Q. (cont.) In the past the rule was that these vendors, for whatever reason, were not tax reportable, but I am not familiar with third party commissions. Can you please advise?
A. Regarding these third party vendors: Do you know if they are corporations? Do the payments exceed $600 in a year? What is the nature of the commissions they are receiving? I'm trying to understand why they might not have been tax reportable in the past. Please give me a little more detail.
Q. I am not sure ... some are individuals too. Yes, many exceed the $600.00. In most instances, these commissions relate to endorsements that we get from a client and there is a third party involved, i.e., we have a client who signs a deal with Nike and they are getting $100K, we get 20% and with have an agreement with another agency or manager, etc., that we split the commission with them. I do believe that we should be reporting these commissions and need confirmation.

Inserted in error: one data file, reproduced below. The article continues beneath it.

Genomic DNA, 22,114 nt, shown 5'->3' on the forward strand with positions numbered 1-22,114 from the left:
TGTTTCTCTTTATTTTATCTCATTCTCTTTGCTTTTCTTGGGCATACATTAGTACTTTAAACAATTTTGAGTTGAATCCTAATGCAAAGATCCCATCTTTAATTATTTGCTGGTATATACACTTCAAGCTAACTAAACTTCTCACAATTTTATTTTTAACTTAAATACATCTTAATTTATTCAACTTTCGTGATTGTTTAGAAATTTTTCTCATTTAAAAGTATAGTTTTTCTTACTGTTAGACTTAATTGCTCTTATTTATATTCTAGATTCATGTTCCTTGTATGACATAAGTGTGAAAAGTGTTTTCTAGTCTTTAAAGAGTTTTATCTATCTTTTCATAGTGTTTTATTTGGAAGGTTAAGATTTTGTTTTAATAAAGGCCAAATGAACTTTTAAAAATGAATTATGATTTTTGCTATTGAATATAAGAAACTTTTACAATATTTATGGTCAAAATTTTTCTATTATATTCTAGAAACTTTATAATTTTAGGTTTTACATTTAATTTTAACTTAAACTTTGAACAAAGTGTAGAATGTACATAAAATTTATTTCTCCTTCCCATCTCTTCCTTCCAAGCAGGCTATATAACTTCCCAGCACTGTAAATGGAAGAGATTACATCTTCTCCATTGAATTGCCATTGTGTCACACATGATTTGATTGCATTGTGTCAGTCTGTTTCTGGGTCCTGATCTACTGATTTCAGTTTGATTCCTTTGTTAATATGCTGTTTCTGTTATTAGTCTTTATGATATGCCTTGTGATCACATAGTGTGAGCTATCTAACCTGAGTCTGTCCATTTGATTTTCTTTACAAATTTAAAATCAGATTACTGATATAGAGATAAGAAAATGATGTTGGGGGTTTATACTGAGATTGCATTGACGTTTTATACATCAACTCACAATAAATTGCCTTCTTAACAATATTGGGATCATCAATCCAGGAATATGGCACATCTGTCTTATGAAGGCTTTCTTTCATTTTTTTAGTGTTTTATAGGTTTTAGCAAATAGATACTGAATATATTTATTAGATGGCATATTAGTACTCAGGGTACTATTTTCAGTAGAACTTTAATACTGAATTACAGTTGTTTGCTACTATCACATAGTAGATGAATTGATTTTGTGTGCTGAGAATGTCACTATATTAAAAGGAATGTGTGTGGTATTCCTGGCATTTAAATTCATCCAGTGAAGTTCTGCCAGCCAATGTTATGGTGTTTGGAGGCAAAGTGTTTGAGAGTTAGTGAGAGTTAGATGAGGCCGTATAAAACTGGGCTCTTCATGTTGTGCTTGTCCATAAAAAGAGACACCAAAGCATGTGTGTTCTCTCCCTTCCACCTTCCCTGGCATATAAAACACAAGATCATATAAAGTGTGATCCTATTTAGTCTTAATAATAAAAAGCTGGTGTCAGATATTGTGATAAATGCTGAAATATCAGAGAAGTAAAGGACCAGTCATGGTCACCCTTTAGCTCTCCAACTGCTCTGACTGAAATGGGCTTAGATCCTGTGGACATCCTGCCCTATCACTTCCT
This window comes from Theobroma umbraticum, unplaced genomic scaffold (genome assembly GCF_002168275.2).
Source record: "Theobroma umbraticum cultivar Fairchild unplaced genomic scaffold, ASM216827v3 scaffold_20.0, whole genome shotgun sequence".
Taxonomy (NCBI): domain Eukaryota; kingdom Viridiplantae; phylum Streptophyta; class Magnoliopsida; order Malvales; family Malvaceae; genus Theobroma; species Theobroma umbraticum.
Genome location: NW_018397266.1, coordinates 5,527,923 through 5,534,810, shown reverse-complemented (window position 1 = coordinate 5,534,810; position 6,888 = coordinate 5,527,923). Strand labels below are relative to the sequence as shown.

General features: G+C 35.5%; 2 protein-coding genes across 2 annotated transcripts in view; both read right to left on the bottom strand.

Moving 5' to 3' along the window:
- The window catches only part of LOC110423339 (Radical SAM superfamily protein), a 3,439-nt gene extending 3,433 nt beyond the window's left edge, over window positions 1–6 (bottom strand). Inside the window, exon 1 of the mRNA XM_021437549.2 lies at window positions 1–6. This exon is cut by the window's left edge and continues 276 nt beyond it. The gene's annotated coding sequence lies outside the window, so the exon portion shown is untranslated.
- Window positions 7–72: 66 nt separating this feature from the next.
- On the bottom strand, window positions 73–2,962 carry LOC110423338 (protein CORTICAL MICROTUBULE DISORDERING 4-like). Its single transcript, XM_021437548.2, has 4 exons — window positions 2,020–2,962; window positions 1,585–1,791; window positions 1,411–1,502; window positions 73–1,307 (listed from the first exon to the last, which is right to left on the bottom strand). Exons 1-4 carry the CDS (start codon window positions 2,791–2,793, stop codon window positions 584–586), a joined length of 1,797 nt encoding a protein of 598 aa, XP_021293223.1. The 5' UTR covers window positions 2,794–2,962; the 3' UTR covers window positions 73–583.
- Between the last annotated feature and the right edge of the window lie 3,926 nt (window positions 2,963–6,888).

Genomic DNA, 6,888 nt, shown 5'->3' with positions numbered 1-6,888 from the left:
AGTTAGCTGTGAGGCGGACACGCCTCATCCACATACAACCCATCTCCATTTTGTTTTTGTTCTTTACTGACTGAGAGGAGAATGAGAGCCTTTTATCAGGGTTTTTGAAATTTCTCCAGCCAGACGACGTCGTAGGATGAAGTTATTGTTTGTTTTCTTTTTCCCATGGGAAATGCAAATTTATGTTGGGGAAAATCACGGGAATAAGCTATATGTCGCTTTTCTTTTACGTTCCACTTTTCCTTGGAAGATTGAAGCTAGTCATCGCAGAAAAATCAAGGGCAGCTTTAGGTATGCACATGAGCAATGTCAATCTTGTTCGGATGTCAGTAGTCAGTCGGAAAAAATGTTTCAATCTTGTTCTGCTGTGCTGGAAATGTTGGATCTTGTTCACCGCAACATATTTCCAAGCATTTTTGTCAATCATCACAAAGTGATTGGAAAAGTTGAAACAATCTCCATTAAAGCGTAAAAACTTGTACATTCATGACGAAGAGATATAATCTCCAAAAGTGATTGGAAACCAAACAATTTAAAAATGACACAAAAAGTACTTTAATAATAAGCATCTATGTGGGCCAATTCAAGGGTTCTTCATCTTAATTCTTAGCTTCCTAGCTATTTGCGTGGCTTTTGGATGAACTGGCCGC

A. I spoke to IRS information specialist Mr. Estepp (ID #1001306188) today on this one. He said that most likely you should be reporting these amounts to any 1099-eligible third parties receiving a share of the commissions you get.
First, the 1099s should follow the money: The organizations that make the payments are generally the ones that issue the 1099s. So if Nike sends you a check for the 20 percent, and you in turn pay the third parties half of that, you wrote checks for that portion and therefore you issue 1099s for the amounts you paid out. It's my impression from your question that this is how this is being handled. However, if Nike handles the whole process, splitting the commission and making the divided-up payments to both you and the various third parties, then they would issue the 1099s.
Also, if you do receive the entire commission and you do the splitting up and remitting of it to the third parties, you don't want your organization to owe the tax on the whole amount. Issuing 1099s for the amounts you sent on to the third parties would take care of that problem.